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Graphing definite integral functions

Bueno

New member
Mar 29, 2013
14
Hi, how are you?

I came across some exercises that really puzzled me. They ask me to graph the following functions:
\(\displaystyle
a) \int_0^x\sqrt{|tan(w)|} dw
\)

\(\displaystyle
b)\int_0^\sqrt{x} e^{t^2}\)


I imagine I'll have to use derivative techniques as I would when graphing a "normal" function, but those integral signs and intervals are very confusing.

What should I do?

Thank you,

Bueno
 

MarkFL

Administrator
Staff member
Feb 24, 2012
13,775
Yes, analysis of the first and second derivatives (along with a root) will allow you to sketch a reasonable graph of the functions. Can you apply the derivative form of the fundamental theorem of calculus to find the first derivatives?
 

Bueno

New member
Mar 29, 2013
14
I thought of something like this:

I don't know if I really have to take into account the limits of integration to find the derivative of this function. If I have to, I thought of something about the upper limit:

This integral is a function \(\displaystyle G(x)\), then, we have \(\displaystyle G(\sqrt{x})\), so:

\(\displaystyle G'(\sqrt{x}) = (1/2\sqrt{x}) G'(\sqrt{x})
\)

Since \(\displaystyle G(x) = e^{t^2}, then\)

\(\displaystyle G'(x) = 2te^{t^2}
\)
So:
\(\displaystyle

G'(\sqrt{x})= (1/2\sqrt{x}) 2\sqrt{x}e^{x} = e^{x} \)

But I'm not sure about the lower (0).

These limits of integration really confuse me.
 

topsquark

Well-known member
MHB Math Helper
Aug 30, 2012
1,123
Some points to ponder:

This integral is a function \(\displaystyle G(x)\), then, we have \(\displaystyle G(\sqrt{x})\), so:

\(\displaystyle G'(\sqrt{x}) = (1/2\sqrt{x}) G'(\sqrt{x})
\)
The G'(sqrt(x)) cancels on both sides of this equation!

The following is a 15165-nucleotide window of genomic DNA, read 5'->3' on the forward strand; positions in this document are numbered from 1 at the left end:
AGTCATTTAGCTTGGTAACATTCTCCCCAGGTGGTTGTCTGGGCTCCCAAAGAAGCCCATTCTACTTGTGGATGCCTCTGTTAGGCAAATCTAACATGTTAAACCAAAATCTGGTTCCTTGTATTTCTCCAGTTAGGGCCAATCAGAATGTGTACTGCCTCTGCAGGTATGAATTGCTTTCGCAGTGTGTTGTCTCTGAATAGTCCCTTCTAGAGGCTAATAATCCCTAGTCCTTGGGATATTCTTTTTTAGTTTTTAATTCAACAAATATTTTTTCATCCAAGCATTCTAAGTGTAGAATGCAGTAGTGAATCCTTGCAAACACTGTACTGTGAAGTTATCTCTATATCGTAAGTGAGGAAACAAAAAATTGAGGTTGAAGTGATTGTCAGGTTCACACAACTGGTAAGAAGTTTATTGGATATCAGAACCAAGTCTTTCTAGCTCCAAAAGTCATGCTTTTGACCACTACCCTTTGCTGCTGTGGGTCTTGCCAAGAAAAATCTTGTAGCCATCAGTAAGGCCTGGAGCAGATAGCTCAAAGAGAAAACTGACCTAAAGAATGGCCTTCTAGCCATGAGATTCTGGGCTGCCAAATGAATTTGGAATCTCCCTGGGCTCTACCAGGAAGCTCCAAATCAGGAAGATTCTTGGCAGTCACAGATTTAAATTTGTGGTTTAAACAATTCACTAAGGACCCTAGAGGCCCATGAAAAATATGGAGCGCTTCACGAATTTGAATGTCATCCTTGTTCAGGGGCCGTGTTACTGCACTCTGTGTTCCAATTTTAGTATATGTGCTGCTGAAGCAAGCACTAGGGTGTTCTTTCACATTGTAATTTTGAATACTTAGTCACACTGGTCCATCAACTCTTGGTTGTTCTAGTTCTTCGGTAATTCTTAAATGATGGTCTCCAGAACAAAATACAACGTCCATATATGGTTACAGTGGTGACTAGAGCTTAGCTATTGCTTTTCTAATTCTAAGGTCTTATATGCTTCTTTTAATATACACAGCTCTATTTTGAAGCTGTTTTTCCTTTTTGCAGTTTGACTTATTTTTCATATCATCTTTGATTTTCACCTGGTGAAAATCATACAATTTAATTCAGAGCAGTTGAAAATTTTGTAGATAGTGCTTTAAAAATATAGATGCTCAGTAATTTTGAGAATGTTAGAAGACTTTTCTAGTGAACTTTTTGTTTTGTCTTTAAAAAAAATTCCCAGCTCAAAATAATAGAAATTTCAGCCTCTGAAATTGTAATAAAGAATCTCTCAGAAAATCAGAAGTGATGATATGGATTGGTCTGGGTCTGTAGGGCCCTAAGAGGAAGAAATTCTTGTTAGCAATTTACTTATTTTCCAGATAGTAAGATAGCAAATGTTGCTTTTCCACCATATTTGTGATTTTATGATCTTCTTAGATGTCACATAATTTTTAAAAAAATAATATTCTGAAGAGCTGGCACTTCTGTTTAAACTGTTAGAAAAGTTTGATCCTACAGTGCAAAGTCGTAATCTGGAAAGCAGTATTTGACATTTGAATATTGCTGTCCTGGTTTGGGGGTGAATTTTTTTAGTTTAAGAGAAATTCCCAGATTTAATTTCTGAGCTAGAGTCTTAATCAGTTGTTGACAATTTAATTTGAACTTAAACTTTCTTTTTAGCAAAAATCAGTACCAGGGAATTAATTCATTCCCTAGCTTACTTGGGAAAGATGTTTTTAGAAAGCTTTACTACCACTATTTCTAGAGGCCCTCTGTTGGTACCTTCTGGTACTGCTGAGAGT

Since \(\displaystyle G(x) = e^{t^2}, then\)
LHS is a function of x, RHS is a function of t...

-Dan
 

MarkFL

Administrator
Staff member
Feb 24, 2012
13,775
First, can you state the derivative form of the FTOC?
 

Bueno

New member
Mar 29, 2013
14
Some points to ponder:


The G'(sqrt(x)) cancels on both sides of this equation!


LHS is a function of x, RHS is a function of t...

-Dan
What a mess!
I think I "mixed" some Xs and Ts during the calculations.

First, can you state the derivative form of the FTOC?
I've never hear about this form of the FTOC, but after some researches I came across this definition:


"Let f be a continuous function and let a be a constant.
Then the function \(\displaystyle G(x) := \int_a^x f(t)dt\) is differentiable and

\(\displaystyle G'(x) = d/dx (\int_a^x f(t)dt) = f(x)\)

So, in this case:

\(\displaystyle G(x) =\int_0^\sqrt{x} e^{t^2}\)

Then: \(\displaystyle G'(x) = e^{\sqrt{x}^2} = e^{x}\)

Is this right?
 

MarkFL

Administrator
Staff member
Feb 24, 2012
13,775
...I've never hear about this form of the FTOC, but after some researches I came across this definition:


"Let f be a continuous function and let a be a constant.
Then the function \(\displaystyle G(x) := \int_a^x f(t)dt\) is differentiable and

\(\displaystyle G'(x) = d/dx (\int_a^x f(t)dt) = f(x)\)

So, in this case:

\(\displaystyle G(x) =\int_0^\sqrt{x} e^{t^2}\)

Then: \(\displaystyle G'(x) = e^{\sqrt{x}^2} = e^{x}\)

Is this right?
Not quite...you must apply the chain rule in this case.
 

Bueno

New member
Mar 29, 2013
14
But where?
I mean, what is the function I should calculate the derivative first?

In the upper limit of integration (\(\displaystyle \sqrt{x}\))?
Or \(\displaystyle e^{t^2}\) ?
 

MarkFL

Administrator
Staff member
Feb 24, 2012
13,775
Suppose we have the function:

\(\displaystyle h(x)=\int_a^{f(x)}g(t)\,dt\) where $a$ is a constant.

If \(\displaystyle G'(x)=g(x)\), then we may use the anti-derivative form of the fundamental theorem of calculus to state:

\(\displaystyle h(x)=G(f(x))-G(a)\)

Now, differentiating both sides with respect to $x$, we find: